New Zealand

Safe Driving Tips


Tips For Keeping Safe In New Zealand

Driving in New Zealand should be a safe and enjoyable experience. If you have never driven in New Zealand before you should become familiar with the rules of our roads. The New Zealand Transport Agency (NZTA) has issued some key driving tips which you should read before setting on your journey.


But first, as you will appreciate when you arrive in New Zealand - you've come a long way!!  Hertz strongly suggest if you have come on a long haul flight, you stay overnight at your initial destination. That way, you'll be nice and refreshed the next day to begin your journey.


Please read this booklet before setting out.


NZTA 'What's Different about driving in New Zealand' brochure (multi-language):


Wintertime in New Zealand is an amazing time, but before you set out, the below brochure provides some tips on how to prepare for and drive to the conditions before you’re on an icy, wet or snow bound road.  


Top Tips

  • Keep Left
  • Everyone Wears Seatbelts
  • 100km/h maximum speed or less on the open road
  • Allow extra time on New Zealand roads - journey times oftne take longer than expected and use the AA New Zealand Driving Time and Distance Calculator.
  • No overtaking on yellow lines


Keep left

Always drive on the left side of the road. If you drive on the right side of the road in your own country, please remember to keep left when pulling out onto the road – it’s easy to forget.


Safety belts

By law, everyone in the vehicle must wear a safety belt or child restraint – whether they’re in the front or back. Children under five years of age must be secured in an approved child restraint.


Driving speeds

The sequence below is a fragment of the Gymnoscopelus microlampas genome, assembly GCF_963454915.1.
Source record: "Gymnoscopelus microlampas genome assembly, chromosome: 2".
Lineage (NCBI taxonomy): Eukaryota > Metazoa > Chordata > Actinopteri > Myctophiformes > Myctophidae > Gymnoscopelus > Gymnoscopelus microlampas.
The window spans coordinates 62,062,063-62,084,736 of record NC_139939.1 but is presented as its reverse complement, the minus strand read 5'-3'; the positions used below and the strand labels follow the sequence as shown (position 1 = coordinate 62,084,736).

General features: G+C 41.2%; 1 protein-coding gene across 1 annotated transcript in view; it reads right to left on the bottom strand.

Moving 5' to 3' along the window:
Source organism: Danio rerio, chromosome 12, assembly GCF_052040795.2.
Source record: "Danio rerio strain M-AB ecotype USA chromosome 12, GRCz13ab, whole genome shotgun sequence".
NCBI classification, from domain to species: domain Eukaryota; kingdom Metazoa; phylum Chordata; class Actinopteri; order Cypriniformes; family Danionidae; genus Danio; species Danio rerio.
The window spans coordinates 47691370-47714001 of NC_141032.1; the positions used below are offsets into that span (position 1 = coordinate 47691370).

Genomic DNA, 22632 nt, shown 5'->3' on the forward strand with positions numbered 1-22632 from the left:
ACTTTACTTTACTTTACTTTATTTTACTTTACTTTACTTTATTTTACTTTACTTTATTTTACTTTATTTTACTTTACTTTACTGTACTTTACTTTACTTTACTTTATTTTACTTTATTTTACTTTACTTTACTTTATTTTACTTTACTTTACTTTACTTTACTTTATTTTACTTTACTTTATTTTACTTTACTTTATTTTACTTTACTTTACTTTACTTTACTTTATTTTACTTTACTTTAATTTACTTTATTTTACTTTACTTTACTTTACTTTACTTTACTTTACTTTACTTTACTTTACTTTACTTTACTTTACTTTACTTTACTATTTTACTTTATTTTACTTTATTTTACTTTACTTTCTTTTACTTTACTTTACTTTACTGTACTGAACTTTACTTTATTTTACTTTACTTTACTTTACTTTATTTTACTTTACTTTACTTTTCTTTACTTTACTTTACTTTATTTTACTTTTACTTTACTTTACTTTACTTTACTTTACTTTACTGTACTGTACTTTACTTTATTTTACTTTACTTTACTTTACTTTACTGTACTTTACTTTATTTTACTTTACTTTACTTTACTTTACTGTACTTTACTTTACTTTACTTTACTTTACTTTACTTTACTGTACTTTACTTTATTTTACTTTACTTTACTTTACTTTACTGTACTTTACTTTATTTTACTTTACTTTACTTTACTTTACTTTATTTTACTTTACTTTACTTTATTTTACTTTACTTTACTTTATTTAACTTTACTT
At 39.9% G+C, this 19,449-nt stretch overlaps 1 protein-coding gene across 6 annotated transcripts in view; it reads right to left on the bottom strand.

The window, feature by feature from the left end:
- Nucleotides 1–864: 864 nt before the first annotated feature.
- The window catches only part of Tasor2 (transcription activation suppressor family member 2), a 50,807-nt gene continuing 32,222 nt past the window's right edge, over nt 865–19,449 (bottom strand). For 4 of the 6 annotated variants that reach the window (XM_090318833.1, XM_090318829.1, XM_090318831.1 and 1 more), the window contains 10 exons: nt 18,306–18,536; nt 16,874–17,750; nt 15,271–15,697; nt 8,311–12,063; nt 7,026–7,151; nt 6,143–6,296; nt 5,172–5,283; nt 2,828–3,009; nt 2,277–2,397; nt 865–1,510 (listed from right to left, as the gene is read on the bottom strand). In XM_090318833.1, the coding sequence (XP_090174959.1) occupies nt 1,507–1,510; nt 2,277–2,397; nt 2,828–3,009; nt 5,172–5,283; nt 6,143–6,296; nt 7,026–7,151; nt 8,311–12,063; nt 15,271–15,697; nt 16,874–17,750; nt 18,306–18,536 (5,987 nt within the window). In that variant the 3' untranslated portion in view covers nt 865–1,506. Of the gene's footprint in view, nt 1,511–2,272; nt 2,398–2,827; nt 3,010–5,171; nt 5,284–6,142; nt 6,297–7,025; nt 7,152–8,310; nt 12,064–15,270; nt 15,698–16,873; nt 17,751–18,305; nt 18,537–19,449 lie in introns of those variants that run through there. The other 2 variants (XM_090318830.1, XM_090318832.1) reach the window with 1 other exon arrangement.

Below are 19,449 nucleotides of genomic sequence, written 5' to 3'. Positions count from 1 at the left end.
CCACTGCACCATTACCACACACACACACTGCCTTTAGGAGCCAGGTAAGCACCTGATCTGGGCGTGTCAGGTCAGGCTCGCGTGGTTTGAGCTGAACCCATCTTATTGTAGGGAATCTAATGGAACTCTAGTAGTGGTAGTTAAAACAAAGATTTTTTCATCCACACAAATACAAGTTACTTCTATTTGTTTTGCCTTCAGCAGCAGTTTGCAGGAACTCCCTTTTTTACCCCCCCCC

Speed limit signs show the maximum speed you can travel. At times you may need to drive at a slower speed due to road, weather or traffic conditions. Different speed limits apply throughout New Zealand – look out for the speed limit signs.

  • On most of New Zealand’s main rural roads, the speed limit is 100km/h unless a sign says a lower speed applies.
  • The speed limit is generally 100km/h on motorways.
  • This sign indicates the default rural speed limit of 100km/h applies but the road is unlikely to be suitable to travel at that speed. You may need to drive at a slower speed.
  • In urban areas, the speed limit is usually 50km/h unless a sign says otherwise.


Travelling times

It’s easy to underestimate travelling times in New Zealand. Distances may seem short on paper, but New Zealand roads may be narrower than you’re used to, cover hilly terrain and vary from motorways (freeways) to unsealed gravel roads.

If you’re tired you’re much more likely to have a crash. Here are some tips to help you stay alert.

  • Get plenty of rest before a long drive.
  • Take a break from driving every two hours.
  • If possible, share the driving with someone else.
  • Avoid large meals and drink plenty of fluid.
  • If you begin to feel sleepy, stop at a safe place and try to have a short sleep for up to 40 minutes.
  • If you’re feeling very tired, find a place to stay overnight.


Use an accurate journey calculator to plan your trip. NZTA recommends the AA New Zealand Driving Time and Distance Calculator.



Most roads in New Zealand have a single lane each way, and some provide passing lanes at regular intervals – these should be used where possible when overtaking. You must not cross a solid yellow line on your side of the centre line to pass a vehicle, as this indicates it’s too dangerous to overtake.


These are only a sample of key driving tips. Before driving in New Zealand you should familiarise yourself with the  New Zealand Road Code.


To lean more about what you need to know when driving in New Zealand, visit 


Driving in New Zealand-What you need to know



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